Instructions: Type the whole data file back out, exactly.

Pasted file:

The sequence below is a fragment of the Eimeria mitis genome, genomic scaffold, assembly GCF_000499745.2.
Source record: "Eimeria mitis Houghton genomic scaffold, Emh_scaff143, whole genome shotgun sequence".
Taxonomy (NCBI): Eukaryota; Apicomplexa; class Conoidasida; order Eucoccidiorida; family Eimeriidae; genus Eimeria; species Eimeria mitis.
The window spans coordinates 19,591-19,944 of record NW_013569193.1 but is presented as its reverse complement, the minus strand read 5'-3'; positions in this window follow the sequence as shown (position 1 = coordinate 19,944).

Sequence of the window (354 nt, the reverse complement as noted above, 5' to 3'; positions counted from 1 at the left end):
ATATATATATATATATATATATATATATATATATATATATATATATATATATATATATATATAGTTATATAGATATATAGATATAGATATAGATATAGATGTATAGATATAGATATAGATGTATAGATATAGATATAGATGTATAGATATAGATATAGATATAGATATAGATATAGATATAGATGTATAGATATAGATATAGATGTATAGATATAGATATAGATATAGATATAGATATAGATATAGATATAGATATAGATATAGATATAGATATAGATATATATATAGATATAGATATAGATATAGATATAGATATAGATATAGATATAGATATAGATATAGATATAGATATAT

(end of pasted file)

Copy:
The sequence below is a fragment of the Eimeria mitis genome, genomic scaffold, assembly GCF_000499745.2.
Source record: "Eimeria mitis Houghton genomic scaffold, Emh_scaff143, whole genome shotgun sequence".
Taxonomy (NCBI): Eukaryota; Apicomplexa; class Conoidasida; order Eucoccidiorida; family Eimeriidae; genus Eimeria; species Eimeria mitis.
The window spans coordinates 19,591-19,944 of record NW_013569193.1 but is presented as its reverse complement, the minus strand read 5'-3'; positions in this window follow the sequence as shown (position 1 = coordinate 19,944).

Sequence of the window (354 nt, the reverse complement as noted above, 5' to 3'; positions counted from 1 at the left end):
ATATATATATATATATATATATATATATATATATATATATATATATATATATATATATATATAGTTATATAGATATATAGATATAGATATAGATATAGATGTATAGATATAGATATAGATGTATAGATATAGATATAGATGTATAGATATAGATATAGATATAGATATAGATATAGATATAGATGTATAGATATAGATATAGATGTATAGATATAGATATAGATATAGATATAGATATAGATATAGATATAGATATAGATATAGATATAGATATAGATATATATATAGATATAGATATAGATATAGATATAGATATAGATATAGATATAGATATAGATATAGATATAGATATAT